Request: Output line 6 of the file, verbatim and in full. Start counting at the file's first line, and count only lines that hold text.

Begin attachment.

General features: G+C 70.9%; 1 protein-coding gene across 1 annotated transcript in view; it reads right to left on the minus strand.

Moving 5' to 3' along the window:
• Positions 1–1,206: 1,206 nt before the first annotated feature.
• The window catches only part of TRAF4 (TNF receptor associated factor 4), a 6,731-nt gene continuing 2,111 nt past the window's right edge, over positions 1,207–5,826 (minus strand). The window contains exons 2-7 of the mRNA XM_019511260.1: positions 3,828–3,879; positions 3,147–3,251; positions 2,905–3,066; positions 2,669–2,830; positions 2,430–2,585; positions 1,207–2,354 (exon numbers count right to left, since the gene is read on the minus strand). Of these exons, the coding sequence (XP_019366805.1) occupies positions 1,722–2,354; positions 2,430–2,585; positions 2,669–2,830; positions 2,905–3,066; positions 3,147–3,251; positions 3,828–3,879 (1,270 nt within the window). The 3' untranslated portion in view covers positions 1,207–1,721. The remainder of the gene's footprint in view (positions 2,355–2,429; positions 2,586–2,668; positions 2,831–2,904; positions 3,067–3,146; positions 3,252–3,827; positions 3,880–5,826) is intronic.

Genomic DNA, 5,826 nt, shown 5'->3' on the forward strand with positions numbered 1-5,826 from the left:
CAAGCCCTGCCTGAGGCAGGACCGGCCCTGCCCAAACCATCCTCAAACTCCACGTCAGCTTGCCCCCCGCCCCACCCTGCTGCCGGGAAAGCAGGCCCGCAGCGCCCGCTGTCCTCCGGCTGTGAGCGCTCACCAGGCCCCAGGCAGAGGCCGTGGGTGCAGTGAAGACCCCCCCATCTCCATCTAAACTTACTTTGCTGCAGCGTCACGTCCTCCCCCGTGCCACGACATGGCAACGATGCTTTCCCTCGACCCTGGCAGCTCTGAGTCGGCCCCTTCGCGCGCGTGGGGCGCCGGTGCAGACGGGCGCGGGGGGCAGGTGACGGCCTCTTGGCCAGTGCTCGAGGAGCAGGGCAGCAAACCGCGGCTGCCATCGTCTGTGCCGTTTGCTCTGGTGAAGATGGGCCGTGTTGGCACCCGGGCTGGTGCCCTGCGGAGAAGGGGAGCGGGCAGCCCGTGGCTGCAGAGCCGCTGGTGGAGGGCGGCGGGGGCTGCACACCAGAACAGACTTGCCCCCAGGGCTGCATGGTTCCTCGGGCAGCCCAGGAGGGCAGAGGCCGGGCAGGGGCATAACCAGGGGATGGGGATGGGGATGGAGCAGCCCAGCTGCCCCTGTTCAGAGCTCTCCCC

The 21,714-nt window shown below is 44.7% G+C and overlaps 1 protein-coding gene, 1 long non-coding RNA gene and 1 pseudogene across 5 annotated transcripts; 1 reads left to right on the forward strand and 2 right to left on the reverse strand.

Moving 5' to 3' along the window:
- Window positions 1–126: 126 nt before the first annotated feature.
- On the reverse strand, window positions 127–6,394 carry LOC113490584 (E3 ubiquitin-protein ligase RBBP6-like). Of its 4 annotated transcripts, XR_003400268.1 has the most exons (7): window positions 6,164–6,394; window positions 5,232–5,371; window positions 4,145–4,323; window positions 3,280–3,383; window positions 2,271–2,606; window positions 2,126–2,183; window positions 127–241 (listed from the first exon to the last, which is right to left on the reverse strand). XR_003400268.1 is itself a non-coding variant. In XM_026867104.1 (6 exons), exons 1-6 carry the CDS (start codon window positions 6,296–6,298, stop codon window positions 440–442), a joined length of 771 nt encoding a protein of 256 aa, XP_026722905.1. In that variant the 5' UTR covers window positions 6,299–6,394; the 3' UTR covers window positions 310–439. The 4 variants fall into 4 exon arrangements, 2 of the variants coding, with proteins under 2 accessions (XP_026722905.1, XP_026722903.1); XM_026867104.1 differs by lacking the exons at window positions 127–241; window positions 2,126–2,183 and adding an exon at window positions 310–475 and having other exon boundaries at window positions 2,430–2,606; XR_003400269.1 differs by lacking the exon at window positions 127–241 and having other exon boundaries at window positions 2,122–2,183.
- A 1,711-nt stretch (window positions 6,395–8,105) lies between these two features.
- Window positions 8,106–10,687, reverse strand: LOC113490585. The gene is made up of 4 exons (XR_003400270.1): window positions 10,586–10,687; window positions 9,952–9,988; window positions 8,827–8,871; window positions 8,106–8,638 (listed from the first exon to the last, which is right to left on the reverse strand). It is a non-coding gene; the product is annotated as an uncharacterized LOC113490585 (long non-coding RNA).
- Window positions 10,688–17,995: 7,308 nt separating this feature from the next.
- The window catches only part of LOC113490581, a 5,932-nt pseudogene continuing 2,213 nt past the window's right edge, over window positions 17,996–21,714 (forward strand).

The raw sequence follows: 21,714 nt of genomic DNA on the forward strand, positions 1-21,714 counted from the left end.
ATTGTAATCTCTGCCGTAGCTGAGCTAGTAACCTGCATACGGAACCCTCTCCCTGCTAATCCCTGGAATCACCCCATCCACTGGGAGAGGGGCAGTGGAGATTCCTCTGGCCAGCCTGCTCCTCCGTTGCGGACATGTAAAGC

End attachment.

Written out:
CAAGCCCTGCCTGAGGCAGGACCGGCCCTGCCCAAACCATCCTCAAACTCCACGTCAGCTTGCCCCCCGCCCCACCCTGCTGCCGGGAAAGCAGGCCCGCAGCGCCCGCTGTCCTCCGGCTGTGAGCGCTCACCAGGCCCCAGGCAGAGGCCGTGGGTGCAGTGAAGACCCCCCCATCTCCATCTAAACTTACTTTGCTGCAGCGTCACGTCCTCCCCCGTGCCACGACATGGCAACGATGCTTTCCCTCGACCCTGGCAGCTCTGAGTCGGCCCCTTCGCGCGCGTGGGGCGCCGGTGCAGACGGGCGCGGGGGGCAGGTGACGGCCTCTTGGCCAGTGCTCGAGGAGCAGGGCAGCAAACCGCGGCTGCCATCGTCTGTGCCGTTTGCTCTGGTGAAGATGGGCCGTGTTGGCACCCGGGCTGGTGCCCTGCGGAGAAGGGGAGCGGGCAGCCCGTGGCTGCAGAGCCGCTGGTGGAGGGCGGCGGGGGCTGCACACCAGAACAGACTTGCCCCCAGGGCTGCATGGTTCCTCGGGCAGCCCAGGAGGGCAGAGGCCGGGCAGGGGCATAACCAGGGGATGGGGATGGGGATGGAGCAGCCCAGCTGCCCCTGTTCAGAGCTCTCCCC